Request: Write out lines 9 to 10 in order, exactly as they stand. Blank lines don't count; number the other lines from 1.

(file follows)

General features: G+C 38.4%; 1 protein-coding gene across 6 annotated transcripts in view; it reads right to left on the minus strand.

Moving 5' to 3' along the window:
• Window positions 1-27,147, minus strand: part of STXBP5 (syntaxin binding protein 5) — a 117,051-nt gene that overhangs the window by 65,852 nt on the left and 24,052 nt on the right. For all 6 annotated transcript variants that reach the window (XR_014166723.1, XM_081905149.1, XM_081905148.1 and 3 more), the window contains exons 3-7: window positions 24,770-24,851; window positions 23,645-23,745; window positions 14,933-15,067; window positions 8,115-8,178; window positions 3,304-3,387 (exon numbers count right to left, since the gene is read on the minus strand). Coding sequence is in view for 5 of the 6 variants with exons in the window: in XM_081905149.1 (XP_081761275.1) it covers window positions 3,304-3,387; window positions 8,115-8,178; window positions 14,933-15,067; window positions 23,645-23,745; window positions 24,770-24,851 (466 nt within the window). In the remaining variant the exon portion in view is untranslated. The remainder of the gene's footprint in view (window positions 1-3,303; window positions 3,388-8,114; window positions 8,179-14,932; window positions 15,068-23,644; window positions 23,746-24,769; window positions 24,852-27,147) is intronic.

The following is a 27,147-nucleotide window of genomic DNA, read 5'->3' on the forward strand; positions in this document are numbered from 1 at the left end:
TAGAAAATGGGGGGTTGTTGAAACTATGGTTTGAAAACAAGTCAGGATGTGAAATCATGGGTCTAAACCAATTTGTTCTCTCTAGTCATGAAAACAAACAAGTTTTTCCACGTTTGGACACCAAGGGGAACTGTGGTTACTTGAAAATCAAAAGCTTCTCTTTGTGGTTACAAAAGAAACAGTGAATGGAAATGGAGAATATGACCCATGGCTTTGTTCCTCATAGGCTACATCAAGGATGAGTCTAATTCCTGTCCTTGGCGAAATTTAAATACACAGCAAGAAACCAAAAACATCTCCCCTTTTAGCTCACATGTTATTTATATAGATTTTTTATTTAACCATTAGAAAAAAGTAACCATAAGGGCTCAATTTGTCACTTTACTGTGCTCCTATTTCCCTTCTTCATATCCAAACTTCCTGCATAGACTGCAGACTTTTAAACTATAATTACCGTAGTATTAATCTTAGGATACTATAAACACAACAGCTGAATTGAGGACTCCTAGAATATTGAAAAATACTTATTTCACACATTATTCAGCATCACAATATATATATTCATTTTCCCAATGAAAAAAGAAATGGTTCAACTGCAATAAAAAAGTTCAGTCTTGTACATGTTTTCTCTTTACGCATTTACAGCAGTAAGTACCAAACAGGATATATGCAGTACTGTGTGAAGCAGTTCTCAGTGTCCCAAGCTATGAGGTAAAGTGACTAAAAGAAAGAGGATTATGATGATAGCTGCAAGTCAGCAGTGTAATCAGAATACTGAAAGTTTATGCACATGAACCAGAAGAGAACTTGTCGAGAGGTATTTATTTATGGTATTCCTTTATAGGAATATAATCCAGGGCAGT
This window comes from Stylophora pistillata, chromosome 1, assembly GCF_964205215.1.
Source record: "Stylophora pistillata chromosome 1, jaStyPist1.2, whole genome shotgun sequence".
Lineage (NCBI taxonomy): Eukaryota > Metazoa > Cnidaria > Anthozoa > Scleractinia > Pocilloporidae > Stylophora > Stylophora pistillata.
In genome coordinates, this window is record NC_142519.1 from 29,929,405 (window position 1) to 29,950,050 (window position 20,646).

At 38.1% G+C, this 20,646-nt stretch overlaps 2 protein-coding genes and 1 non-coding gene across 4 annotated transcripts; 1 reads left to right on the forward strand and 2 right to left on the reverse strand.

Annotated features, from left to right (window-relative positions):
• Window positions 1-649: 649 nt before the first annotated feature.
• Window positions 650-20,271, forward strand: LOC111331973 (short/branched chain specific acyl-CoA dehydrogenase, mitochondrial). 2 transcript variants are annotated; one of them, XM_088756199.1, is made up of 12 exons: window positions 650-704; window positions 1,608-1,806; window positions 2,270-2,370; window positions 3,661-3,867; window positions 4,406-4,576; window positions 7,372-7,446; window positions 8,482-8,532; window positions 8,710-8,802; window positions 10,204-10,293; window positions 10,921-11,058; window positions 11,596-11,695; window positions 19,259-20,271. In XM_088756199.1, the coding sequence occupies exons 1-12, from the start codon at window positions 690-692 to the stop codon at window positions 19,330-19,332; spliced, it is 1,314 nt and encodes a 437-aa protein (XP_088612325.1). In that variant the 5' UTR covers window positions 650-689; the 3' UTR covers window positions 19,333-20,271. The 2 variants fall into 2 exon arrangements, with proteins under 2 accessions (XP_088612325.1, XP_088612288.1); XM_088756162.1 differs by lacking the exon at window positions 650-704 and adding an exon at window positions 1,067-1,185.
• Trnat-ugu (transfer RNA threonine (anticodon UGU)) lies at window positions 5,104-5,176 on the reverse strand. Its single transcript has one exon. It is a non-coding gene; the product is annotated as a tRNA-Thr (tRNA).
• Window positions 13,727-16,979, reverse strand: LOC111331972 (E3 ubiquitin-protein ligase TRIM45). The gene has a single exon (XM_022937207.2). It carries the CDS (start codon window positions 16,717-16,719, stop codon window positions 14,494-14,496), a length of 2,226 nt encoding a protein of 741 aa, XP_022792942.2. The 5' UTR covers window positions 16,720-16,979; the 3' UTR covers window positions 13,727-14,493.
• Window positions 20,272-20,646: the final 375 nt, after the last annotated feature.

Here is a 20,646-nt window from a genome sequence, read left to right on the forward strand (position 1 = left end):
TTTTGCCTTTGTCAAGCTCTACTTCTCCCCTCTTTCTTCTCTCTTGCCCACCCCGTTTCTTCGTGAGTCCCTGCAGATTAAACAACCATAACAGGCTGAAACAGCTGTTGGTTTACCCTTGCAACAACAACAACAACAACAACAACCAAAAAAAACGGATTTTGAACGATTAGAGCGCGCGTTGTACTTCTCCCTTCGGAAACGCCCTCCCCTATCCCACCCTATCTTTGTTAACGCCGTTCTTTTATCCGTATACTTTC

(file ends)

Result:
In genome coordinates, this window is record NC_142519.1 from 29,929,405 (window position 1) to 29,950,050 (window position 20,646).

At 38.1% G+C, this 20,646-nt stretch overlaps 2 protein-coding genes and 1 non-coding gene across 4 annotated transcripts; 1 reads left to right on the forward strand and 2 right to left on the reverse strand.